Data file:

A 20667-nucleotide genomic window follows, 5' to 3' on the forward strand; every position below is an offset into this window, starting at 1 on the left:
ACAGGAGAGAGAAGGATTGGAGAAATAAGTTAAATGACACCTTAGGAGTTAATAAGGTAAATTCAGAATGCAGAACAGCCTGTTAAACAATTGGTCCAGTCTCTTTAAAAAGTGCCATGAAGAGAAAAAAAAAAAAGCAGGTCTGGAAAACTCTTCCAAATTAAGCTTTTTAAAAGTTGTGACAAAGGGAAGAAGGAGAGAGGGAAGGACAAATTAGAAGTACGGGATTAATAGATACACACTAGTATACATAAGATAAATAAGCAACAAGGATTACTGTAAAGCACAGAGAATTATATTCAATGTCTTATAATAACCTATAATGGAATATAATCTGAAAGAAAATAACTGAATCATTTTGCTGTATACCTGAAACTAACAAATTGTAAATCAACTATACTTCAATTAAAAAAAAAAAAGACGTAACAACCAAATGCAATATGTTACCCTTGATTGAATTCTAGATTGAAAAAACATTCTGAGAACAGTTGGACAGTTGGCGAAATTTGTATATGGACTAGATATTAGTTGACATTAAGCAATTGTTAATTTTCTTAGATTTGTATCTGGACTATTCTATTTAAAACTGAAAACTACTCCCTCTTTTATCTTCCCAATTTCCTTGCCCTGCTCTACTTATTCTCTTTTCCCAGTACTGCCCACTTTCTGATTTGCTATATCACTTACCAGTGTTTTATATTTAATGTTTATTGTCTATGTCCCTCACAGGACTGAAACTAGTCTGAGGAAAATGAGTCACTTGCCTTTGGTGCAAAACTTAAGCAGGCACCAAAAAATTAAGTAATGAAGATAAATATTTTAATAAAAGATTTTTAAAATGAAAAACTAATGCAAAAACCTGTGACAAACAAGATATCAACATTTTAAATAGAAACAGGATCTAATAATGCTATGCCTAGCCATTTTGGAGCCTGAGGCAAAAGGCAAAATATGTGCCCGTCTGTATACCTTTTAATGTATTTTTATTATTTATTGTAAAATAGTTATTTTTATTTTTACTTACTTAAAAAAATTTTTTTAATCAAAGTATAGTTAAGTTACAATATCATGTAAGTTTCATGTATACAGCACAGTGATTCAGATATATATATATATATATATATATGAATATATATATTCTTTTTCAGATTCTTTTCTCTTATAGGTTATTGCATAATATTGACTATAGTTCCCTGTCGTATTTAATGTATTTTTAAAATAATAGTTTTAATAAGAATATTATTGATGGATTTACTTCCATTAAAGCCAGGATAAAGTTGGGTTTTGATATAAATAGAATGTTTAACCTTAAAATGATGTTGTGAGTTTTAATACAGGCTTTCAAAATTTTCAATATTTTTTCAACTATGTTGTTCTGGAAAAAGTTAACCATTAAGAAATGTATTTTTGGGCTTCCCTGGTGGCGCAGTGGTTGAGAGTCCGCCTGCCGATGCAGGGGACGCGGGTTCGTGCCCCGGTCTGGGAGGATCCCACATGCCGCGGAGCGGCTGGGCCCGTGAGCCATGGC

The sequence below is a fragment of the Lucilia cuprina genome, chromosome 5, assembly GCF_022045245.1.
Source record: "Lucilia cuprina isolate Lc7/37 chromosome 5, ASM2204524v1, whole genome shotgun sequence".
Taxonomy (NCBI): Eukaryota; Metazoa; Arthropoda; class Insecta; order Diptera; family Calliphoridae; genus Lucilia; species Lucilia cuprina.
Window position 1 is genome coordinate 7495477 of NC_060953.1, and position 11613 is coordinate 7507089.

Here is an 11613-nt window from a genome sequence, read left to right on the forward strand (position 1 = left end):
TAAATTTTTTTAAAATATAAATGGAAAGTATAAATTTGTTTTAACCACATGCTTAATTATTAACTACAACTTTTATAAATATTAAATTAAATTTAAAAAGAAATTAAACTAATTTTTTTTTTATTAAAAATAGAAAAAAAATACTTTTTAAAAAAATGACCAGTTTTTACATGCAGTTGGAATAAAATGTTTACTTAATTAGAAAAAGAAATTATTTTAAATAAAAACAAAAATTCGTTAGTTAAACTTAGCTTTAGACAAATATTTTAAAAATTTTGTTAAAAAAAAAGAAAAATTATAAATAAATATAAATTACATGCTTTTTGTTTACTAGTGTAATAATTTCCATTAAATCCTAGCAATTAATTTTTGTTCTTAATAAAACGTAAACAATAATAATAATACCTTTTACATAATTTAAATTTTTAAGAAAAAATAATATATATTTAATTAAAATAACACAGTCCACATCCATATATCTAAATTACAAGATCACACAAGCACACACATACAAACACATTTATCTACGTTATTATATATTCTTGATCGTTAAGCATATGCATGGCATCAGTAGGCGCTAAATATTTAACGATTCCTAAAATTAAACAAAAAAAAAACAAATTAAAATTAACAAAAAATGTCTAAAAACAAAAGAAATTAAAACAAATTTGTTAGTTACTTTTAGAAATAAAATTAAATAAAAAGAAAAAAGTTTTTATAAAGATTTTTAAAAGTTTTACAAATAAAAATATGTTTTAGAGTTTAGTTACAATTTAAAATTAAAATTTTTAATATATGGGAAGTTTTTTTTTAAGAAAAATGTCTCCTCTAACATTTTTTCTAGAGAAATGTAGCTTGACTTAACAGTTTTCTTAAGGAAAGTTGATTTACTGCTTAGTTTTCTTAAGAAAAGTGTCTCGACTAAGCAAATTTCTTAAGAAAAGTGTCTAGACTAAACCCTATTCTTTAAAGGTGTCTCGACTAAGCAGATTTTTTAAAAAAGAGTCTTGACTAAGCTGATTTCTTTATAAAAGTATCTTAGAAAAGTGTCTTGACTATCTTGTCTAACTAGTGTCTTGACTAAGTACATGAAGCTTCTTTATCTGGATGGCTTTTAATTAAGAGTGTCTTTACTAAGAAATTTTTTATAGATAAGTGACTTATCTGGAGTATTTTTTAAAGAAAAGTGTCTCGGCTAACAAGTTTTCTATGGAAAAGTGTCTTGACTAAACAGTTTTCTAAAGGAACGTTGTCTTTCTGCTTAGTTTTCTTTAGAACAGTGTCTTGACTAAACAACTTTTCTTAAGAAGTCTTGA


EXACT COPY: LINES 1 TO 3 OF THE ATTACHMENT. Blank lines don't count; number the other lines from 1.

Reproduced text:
A 20667-nucleotide genomic window follows, 5' to 3' on the forward strand; every position below is an offset into this window, starting at 1 on the left:
ACAGGAGAGAGAAGGATTGGAGAAATAAGTTAAATGACACCTTAGGAGTTAATAAGGTAAATTCAGAATGCAGAACAGCCTGTTAAACAATTGGTCCAGTCTCTTTAAAAAGTGCCATGAAGAGAAAAAAAAAAAAGCAGGTCTGGAAAACTCTTCCAAATTAAGCTTTTTAAAAGTTGTGACAAAGGGAAGAAGGAGAGAGGGAAGGACAAATTAGAAGTACGGGATTAATAGATACACACTAGTATACATAAGATAAATAAGCAACAAGGATTACTGTAAAGCACAGAGAATTATATTCAATGTCTTATAATAACCTATAATGGAATATAATCTGAAAGAAAATAACTGAATCATTTTGCTGTATACCTGAAACTAACAAATTGTAAATCAACTATACTTCAATTAAAAAAAAAAAAGACGTAACAACCAAATGCAATATGTTACCCTTGATTGAATTCTAGATTGAAAAAACATTCTGAGAACAGTTGGACAGTTGGCGAAATTTGTATATGGACTAGATATTAGTTGACATTAAGCAATTGTTAATTTTCTTAGATTTGTATCTGGACTATTCTATTTAAAACTGAAAACTACTCCCTCTTTTATCTTCCCAATTTCCTTGCCCTGCTCTACTTATTCTCTTTTCCCAGTACTGCCCACTTTCTGATTTGCTATATCACTTACCAGTGTTTTATATTTAATGTTTATTGTCTATGTCCCTCACAGGACTGAAACTAGTCTGAGGAAAATGAGTCACTTGCCTTTGGTGCAAAACTTAAGCAGGCACCAAAAAATTAAGTAATGAAGATAAATATTTTAATAAAAGATTTTTAAAATGAAAAACTAATGCAAAAACCTGTGACAAACAAGATATCAACATTTTAAATAGAAACAGGATCTAATAATGCTATGCCTAGCCATTTTGGAGCCTGAGGCAAAAGGCAAAATATGTGCCCGTCTGTATACCTTTTAATGTATTTTTATTATTTATTGTAAAATAGTTATTTTTATTTTTACTTACTTAAAAAAATTTTTTTAATCAAAGTATAGTTAAGTTACAATATCATGTAAGTTTCATGTATACAGCACAGTGATTCAGATATATATATATATATATATATATGAATATATATATTCTTTTTCAGATTCTTTTCTCTTATAGGTTATTGCATAATATTGACTATAGTTCCCTGTCGTATTTAATGTATTTTTAAAATAATAGTTTTAATAAGAATATTATTGATGGATTTACTTCCATTAAAGCCAGGATAAAGTTGGGTTTTGATATAAATAGAATGTTTAACCTTAAAATGATGTTGTGAGTTTTAATACAGGCTTTCAAAATTTTCAATATTTTTTCAACTATGTTGTTCTGGAAAAAGTTAACCATTAAGAAATGTATTTTTGGGCTTCCCTGGTGGCGCAGTGGTTGAGAGTCCGCCTGCCGATGCAGGGGACGCGGGTTCGTGCCCCGGTCTGGGAGGATCCCACATGCCGCGGAGCGGCTGGGCCCGTGAGCCATGGC

The sequence below is a fragment of the Lucilia cuprina genome, chromosome 5, assembly GCF_022045245.1.